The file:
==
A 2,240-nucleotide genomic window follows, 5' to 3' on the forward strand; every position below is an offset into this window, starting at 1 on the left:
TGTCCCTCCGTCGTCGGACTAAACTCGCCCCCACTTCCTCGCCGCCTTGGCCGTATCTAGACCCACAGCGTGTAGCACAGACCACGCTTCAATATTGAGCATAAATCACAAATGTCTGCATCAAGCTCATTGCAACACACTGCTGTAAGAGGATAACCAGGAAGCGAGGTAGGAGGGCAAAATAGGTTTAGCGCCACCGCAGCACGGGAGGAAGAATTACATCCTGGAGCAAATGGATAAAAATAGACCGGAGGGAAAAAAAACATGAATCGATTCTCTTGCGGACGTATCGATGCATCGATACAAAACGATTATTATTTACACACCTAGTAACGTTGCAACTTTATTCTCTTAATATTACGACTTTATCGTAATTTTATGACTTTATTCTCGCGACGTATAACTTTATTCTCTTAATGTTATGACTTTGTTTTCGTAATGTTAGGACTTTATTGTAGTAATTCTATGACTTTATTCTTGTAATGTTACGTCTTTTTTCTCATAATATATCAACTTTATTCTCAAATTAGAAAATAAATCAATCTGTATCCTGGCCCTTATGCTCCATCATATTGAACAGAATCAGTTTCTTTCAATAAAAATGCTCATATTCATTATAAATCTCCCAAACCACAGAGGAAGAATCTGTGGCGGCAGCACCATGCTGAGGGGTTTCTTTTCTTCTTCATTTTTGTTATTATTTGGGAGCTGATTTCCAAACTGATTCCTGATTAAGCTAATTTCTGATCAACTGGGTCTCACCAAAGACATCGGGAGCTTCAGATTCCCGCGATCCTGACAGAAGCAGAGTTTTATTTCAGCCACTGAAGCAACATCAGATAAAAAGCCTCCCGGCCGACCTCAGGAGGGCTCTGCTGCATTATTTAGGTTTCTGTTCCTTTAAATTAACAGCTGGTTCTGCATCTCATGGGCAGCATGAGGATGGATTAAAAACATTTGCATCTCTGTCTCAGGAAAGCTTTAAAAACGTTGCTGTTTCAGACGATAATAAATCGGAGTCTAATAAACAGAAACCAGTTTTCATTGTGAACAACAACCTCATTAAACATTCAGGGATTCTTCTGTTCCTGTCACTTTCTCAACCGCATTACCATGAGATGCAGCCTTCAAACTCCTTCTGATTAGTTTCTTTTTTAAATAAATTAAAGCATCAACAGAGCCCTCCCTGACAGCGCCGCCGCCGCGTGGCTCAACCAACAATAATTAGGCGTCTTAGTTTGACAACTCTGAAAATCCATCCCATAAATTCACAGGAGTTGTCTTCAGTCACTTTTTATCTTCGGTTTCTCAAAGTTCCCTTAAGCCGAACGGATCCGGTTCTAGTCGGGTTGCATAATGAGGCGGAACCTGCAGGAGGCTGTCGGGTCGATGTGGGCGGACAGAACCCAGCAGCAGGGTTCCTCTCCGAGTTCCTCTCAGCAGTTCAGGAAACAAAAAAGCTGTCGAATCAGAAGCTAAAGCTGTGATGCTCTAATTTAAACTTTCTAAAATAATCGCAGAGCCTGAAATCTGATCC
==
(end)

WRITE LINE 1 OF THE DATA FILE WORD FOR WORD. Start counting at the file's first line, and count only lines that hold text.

A 2,240-nucleotide genomic window follows, 5' to 3' on the forward strand; every position below is an offset into this window, starting at 1 on the left: